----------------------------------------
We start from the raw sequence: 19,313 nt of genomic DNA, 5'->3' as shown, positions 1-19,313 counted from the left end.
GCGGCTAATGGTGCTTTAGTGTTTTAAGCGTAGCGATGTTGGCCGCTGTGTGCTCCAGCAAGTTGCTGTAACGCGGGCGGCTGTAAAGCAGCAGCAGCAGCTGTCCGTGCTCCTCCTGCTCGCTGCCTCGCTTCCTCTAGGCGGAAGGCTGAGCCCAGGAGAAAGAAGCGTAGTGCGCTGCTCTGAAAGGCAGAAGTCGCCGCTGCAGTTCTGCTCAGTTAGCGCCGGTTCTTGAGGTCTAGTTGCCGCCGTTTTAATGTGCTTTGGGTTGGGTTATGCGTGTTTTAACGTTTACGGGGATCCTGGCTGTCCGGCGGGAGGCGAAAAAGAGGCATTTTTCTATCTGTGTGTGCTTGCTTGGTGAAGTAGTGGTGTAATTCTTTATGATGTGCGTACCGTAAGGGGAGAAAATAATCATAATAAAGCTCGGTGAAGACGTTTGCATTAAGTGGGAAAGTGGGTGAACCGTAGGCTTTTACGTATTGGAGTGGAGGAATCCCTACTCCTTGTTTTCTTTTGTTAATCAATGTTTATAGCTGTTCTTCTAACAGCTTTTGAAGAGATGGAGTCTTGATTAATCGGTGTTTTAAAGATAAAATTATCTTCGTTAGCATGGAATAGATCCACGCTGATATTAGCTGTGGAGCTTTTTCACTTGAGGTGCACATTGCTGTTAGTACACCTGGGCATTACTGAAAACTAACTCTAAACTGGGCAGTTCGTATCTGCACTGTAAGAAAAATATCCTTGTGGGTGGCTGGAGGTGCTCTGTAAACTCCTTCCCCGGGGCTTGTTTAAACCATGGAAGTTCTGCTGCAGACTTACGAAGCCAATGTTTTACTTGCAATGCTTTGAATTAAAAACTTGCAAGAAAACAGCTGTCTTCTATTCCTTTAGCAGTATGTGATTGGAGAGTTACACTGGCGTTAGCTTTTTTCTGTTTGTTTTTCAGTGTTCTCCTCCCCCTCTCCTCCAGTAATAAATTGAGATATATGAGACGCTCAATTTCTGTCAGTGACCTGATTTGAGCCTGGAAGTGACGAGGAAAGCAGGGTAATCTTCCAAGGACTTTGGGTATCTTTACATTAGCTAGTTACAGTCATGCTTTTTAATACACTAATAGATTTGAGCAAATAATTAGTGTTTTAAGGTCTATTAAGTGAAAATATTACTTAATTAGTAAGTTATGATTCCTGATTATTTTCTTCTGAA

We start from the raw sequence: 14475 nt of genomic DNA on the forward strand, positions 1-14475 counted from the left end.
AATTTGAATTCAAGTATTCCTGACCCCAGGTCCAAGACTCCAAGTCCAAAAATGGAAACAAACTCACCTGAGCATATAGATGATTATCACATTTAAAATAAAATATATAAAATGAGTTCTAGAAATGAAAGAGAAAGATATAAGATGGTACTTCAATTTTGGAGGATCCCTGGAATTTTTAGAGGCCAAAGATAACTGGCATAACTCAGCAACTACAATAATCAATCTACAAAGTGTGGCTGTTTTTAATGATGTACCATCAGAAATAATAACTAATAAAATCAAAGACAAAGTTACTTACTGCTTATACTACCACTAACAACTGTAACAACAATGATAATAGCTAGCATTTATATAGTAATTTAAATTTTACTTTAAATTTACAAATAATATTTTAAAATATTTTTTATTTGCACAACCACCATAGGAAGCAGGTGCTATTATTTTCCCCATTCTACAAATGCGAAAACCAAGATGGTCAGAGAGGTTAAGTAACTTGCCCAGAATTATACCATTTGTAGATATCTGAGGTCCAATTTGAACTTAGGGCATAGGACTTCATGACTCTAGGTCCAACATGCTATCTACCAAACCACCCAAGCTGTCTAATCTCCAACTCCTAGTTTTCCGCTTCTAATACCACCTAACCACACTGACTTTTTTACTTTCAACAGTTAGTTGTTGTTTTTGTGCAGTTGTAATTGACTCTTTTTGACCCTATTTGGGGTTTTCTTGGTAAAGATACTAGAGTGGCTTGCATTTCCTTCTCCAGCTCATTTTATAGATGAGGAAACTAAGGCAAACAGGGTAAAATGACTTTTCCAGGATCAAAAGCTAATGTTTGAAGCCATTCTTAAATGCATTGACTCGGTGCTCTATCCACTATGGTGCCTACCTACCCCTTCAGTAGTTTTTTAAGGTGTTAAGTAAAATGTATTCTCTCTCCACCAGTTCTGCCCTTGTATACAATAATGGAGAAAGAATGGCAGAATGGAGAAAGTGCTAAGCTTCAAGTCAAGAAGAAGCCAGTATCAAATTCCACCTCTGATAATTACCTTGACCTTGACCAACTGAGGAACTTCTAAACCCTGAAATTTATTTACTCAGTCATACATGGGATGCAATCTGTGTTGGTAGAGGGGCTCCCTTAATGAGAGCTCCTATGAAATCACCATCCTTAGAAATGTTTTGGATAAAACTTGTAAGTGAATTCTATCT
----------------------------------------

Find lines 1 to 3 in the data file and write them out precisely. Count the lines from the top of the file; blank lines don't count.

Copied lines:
We start from the raw sequence: 19,313 nt of genomic DNA, 5'->3' as shown, positions 1-19,313 counted from the left end.
GCGGCTAATGGTGCTTTAGTGTTTTAAGCGTAGCGATGTTGGCCGCTGTGTGCTCCAGCAAGTTGCTGTAACGCGGGCGGCTGTAAAGCAGCAGCAGCAGCTGTCCGTGCTCCTCCTGCTCGCTGCCTCGCTTCCTCTAGGCGGAAGGCTGAGCCCAGGAGAAAGAAGCGTAGTGCGCTGCTCTGAAAGGCAGAAGTCGCCGCTGCAGTTCTGCTCAGTTAGCGCCGGTTCTTGAGGTCTAGTTGCCGCCGTTTTAATGTGCTTTGGGTTGGGTTATGCGTGTTTTAACGTTTACGGGGATCCTGGCTGTCCGGCGGGAGGCGAAAAAGAGGCATTTTTCTATCTGTGTGTGCTTGCTTGGTGAAGTAGTGGTGTAATTCTTTATGATGTGCGTACCGTAAGGGGAGAAAATAATCATAATAAAGCTCGGTGAAGACGTTTGCATTAAGTGGGAAAGTGGGTGAACCGTAGGCTTTTACGTATTGGAGTGGAGGAATCCCTACTCCTTGTTTTCTTTTGTTAATCAATGTTTATAGCTGTTCTTCTAACAGCTTTTGAAGAGATGGAGTCTTGATTAATCGGTGTTTTAAAGATAAAATTATCTTCGTTAGCATGGAATAGATCCACGCTGATATTAGCTGTGGAGCTTTTTCACTTGAGGTGCACATTGCTGTTAGTACACCTGGGCATTACTGAAAACTAACTCTAAACTGGGCAGTTCGTATCTGCACTGTAAGAAAAATATCCTTGTGGGTGGCTGGAGGTGCTCTGTAAACTCCTTCCCCGGGGCTTGTTTAAACCATGGAAGTTCTGCTGCAGACTTACGAAGCCAATGTTTTACTTGCAATGCTTTGAATTAAAAACTTGCAAGAAAACAGCTGTCTTCTATTCCTTTAGCAGTATGTGATTGGAGAGTTACACTGGCGTTAGCTTTTTTCTGTTTGTTTTTCAGTGTTCTCCTCCCCCTCTCCTCCAGTAATAAATTGAGATATATGAGACGCTCAATTTCTGTCAGTGACCTGATTTGAGCCTGGAAGTGACGAGGAAAGCAGGGTAATCTTCCAAGGACTTTGGGTATCTTTACATTAGCTAGTTACAGTCATGCTTTTTAATACACTAATAGATTTGAGCAAATAATTAGTGTTTTAAGGTCTATTAAGTGAAAATATTACTTAATTAGTAAGTTATGATTCCTGATTATTTTCTTCTGAA

We start from the raw sequence: 14475 nt of genomic DNA on the forward strand, positions 1-14475 counted from the left end.